Statute of Limitations
One of the questions I am asked most often as a product liability lawyer is “how is it possible to sue drug makers years and years after you’ve taken the drug and been hurt.” Alright, I’ll admit the question usually isn’t that succinct, but you get the point. Many people are confused about the statute of limitations and how it applies to drug cases.
Statutes of Limitations – Product Liability Cases
Cases involving Zantac and Singulair are “product liability” cases. Every state has its own statute of limitations for product liability cases. Kentucky, Louisiana, and Tennessee have the shortest – one year. Twenty-six states have a two-year statute of limitations. Two states have a six-year statute, which is the longest. Generally, the statute of limitations starts to run when the injury occurs. Then, how is it possible to sue for Zantac or Singulair injuries if you were diagnosed with your injury many years ago?
The Discovery Rule
Most states recognize what is called a “discovery rule.” So, the clock on the statute of limitations is tolled – meaning the clock isn’t running – until the plaintiff knew or should have known that the injuries were caused by the fault of another. In other words, the statute of limitations really doesn’t start to run on your case until you “knew or should have known” that your cancer was caused by Zantac or your neuropsychiatric injuries were caused by Singulair.
Keep in mind there are all kinds of limitations to the discovery rule. Every state and everyone’s case is different. So, no one should assume they have “plenty of time” to sue. If you are not sure, call a product liability lawyer.
When You “Should Have Known” Zantac Caused Your Cancer
Let’s look at an example. Let’s say your doctor diagnosed your cancer in 2010. According to some judges, you “should have known” that you might have a case against the makers of Zantac in September 2019. That’s because the FDA issued a press release about the possible connection between Zantac and cancer. And so, even if your doctor diagnosed you with cancer in 2010, the clock on your statute of limitations started ticking in September 2019.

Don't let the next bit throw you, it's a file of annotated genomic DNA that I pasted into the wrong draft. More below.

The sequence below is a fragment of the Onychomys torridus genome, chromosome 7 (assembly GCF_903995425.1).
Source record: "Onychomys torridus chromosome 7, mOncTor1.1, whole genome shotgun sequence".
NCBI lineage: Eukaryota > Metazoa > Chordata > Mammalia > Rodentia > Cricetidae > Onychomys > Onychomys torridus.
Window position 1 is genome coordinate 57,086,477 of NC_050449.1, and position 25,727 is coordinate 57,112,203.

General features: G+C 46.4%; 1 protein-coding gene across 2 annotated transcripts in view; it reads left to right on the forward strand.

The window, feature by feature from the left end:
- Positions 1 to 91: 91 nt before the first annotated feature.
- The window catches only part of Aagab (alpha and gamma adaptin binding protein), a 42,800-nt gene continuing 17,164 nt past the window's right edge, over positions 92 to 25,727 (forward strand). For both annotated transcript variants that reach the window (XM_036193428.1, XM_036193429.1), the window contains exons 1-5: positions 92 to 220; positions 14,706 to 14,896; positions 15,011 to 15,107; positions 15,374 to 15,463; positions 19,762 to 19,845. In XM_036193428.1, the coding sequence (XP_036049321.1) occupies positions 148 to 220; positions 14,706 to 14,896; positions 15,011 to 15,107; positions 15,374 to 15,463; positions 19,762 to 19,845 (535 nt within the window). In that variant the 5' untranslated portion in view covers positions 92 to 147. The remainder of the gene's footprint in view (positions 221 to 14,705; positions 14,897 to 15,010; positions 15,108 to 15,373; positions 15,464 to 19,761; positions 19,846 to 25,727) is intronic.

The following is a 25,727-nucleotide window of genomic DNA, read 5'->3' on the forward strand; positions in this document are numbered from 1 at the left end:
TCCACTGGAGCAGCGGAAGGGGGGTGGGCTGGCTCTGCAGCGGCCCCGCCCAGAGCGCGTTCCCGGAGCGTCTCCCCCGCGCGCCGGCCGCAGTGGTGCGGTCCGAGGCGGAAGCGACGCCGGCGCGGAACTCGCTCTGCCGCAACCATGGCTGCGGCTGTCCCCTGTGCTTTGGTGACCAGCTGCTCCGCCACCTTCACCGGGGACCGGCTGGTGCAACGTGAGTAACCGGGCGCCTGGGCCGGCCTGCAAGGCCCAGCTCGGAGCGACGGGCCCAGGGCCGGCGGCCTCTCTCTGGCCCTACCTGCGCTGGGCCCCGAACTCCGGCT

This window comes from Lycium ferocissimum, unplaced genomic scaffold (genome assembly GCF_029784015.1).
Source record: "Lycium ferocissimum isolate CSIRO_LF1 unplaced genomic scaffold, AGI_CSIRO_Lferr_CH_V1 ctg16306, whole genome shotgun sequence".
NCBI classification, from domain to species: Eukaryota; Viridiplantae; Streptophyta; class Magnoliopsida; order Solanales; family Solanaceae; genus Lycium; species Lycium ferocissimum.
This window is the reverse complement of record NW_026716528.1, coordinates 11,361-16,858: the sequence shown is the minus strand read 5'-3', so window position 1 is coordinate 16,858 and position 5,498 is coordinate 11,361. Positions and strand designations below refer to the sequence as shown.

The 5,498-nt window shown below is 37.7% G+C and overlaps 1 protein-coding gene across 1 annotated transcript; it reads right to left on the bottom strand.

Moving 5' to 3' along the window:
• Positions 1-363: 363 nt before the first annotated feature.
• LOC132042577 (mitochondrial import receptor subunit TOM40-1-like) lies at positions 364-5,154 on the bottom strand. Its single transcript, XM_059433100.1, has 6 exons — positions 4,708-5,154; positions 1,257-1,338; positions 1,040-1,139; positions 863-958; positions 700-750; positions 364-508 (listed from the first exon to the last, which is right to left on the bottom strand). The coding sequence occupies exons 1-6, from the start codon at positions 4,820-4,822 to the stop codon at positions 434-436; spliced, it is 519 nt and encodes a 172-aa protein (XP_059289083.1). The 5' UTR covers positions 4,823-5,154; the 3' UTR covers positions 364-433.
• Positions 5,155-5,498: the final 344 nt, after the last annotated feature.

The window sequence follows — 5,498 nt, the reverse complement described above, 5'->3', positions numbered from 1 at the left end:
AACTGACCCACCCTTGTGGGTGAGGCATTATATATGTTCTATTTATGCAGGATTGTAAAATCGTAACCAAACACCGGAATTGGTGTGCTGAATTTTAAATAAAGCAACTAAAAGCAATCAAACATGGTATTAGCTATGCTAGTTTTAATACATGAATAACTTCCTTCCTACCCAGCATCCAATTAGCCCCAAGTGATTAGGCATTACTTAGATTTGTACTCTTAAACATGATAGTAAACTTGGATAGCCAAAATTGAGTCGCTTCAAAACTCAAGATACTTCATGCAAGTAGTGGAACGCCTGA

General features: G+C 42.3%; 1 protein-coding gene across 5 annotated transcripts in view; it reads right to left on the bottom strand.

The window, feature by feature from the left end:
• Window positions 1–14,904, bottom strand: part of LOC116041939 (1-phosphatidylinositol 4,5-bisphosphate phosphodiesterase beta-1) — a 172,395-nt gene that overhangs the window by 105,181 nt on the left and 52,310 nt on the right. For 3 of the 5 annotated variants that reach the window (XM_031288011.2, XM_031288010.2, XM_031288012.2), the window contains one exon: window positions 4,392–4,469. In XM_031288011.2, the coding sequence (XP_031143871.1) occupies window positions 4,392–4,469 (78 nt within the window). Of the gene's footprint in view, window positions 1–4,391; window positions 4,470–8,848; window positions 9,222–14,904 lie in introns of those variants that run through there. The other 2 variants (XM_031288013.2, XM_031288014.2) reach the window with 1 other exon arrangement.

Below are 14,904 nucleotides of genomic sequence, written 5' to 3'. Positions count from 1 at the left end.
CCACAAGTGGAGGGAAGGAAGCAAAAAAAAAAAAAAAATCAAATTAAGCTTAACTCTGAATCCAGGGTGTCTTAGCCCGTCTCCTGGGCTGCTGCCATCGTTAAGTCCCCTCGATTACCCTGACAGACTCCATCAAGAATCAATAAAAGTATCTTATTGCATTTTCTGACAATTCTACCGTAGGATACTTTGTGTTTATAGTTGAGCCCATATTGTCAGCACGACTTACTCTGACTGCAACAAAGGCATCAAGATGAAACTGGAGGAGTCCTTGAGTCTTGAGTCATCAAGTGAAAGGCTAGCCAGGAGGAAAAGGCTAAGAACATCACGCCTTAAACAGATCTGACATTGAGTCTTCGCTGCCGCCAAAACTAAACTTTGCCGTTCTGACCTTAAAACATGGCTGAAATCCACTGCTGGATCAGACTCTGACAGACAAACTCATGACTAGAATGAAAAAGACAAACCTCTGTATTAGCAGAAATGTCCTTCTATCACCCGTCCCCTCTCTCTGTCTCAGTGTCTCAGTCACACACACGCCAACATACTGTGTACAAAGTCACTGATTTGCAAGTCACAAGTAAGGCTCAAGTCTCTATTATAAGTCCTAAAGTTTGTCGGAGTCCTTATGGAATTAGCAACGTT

When You “Should Have Known” Singulair Caused Your Depression
Let’s say you were diagnosed with a neuropsychiatric injury, like depression, in 2015. You had no reason to think that Singulair caused your depression when you were diagnosed. However, some courts may say that you had reason to wonder if your depression was caused by Singulair in March 2020. Again, the FDA issued a press release. And, FDA required Merck to include a black box warning on the Singulair label.
Am I Supposed to Watch FDA Press Releases Every Day?
Apparently, yes, you are, according to some judges. Okay, stop laughing and keep reading. Most judges realize that very, very few people read the many FDA press releases published every day. (Yes, I am one of few people). However, some judges out there still say that the statute of limitations starts to run on the day of a certain FDA press release.
What Am I Supposed to Do?
If you are thinking about calling a product liability lawyer to ask if you have a case, don’t delay. Do it even if you think your case is too old. Do it if you are not sure whether you want to sue. Just call and get the ball rolling. You don’t want to find out that you waited too long because of something you knew nothing about (like an FDA press release) started the clock ticking on your case.
Attorney Kimberly Beck
Attorney Kim Beck is the managing member of Beck Law Center, located in Cincinnati, Ohio. She has 15 years of experience as an attorney, mostly on the defense. She now represents plaintiffs in personal injury cases involving a variety of injuries caused by defecting drugs/ pharmaceuticals, medical malpractice, and other series accidents. If you would like more information about her background and experience, please review her profile page.
Attorney Advertisement. Beck Law Center provided this post as general information and should not be construed as creating an attorney/client relationship. It may not reflect the current law in your jurisdiction. It is not intended as a substitute for legal advice. Further, this correspondence is not protected by privilege. No reader of this post should act or refrain from acting on the basis of any information included in, or accessible through, this Post without seeking the appropriate legal or other professional advice on the particular facts and circumstances at issue from a lawyer licensed in the recipient’s state, country or other appropriate licensing jurisdiction.